Finally! A training to help prevention and mental health focused community members and experts better understand what happens when a person seeks treatment for substance use situations. Treatment professionals actually engage in activities similar to prevention efforts. However, different jargon and outcomes measurements end up leaving these specialists on both side of the situation wondering, “What do they DO, anyway?” Many preventionists believe (mistakenly) if a youth has used alcohol or other drugs, “I can’t help.” All the while treatment staff are absolutely uninformed about the effectiveness of community/environmental prevention. Come, connect prevention and treatment; build bridges for a safer, healthier community.
Poverty is an everyday reality for more than 46 million Americans but often very misunderstood and riddled with myths and
misconceptions. This session is a “Poverty 101” workshop. We will offer some history and answer questions like: How is
“poverty” defined? How is the poverty level calculated? As well as Missouri specific information. We will also talk about the toxic
stress, trauma, and poverty.
Substance Abuse Prevention, Education, and Poverty: How to engage your community
As professionals it may be hard to connect the dots between services that you offer and the larger problem of poverty. In this
session we will discuss how to engage low income individuals in local activities. As well as how do you educate the community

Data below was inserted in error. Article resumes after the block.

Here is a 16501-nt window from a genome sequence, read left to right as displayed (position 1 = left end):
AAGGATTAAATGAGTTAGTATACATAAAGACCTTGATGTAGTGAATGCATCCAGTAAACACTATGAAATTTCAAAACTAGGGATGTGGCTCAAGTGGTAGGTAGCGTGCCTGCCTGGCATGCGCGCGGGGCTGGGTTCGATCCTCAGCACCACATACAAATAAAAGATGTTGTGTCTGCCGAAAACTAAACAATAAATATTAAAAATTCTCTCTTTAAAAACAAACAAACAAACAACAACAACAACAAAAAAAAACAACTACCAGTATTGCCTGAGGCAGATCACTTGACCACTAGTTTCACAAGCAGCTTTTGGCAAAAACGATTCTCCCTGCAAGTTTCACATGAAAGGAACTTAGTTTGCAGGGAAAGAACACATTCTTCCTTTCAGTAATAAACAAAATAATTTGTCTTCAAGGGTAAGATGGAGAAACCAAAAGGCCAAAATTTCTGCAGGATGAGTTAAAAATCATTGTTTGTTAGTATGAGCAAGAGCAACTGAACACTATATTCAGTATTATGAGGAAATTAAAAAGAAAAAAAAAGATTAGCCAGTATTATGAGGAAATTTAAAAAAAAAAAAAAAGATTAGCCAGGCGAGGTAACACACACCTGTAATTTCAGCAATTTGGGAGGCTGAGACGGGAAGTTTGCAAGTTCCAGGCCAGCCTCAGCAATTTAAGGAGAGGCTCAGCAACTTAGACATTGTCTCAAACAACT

to support these initiatives. We will offer concrete examples of strategies as well as having a discussion about what works in
Build your community’s prevention equity on the top four substances of abuse for MO teens. Join us for an in-depth course to learn from experts on locally lead initiatives to reduce youth use, assess data from your community to formulate your business plan, and assemble YOUR community to have a vested interest in prevention.
Alcohol is the leading substance of abuse for Missouri teens, however, underage drinking laws vary from city to city. Nancy McGee, JD, will discuss how to address underage drinking at the local level, assist with evidence based interventions, and help communities decide their best defense.
Marijuana has had so much media hype and big tobacco-like support, our youth’s perception of harm from marijuana is dwindling fast. A community member from Clay County will discuss how they passed an ordinance to prohibit marijuana dispensaries, educate on its danger, and defend young brains from lasting damage.
Prescription drugs’ popularity is souring as more and more youth turn to them to relieve stress, feel better, or perform better. Since the MO Senate has failed to pass a PDMP for several years straight, St. Louis County has worked together to devise a local PDMP. Spring Schmidt will discuss how they formulated and funded their program and offer suggestions on how this can be done in your county.
Tobacco usage rates among MO teens remain higher than the national average. Tobacco 21 is a local ordinance that requires everyone to be 21 to purchase tobacco. Columbia has successfully become a T21 city. Leah Martin, from the American Lung Association, will discuss the initiative and give pointers on how your community can be a T21 city too.
Using county-specific provided data, interpretive assistance from Susan Depue from MIMH, and a facilitator from SAMHSA’s Center for the Application of Prevention Technologies, Southwest, each community will decipher which substance to address, formulate an action plan to sustain a community wide ordinance, and leave with a blueprint for change.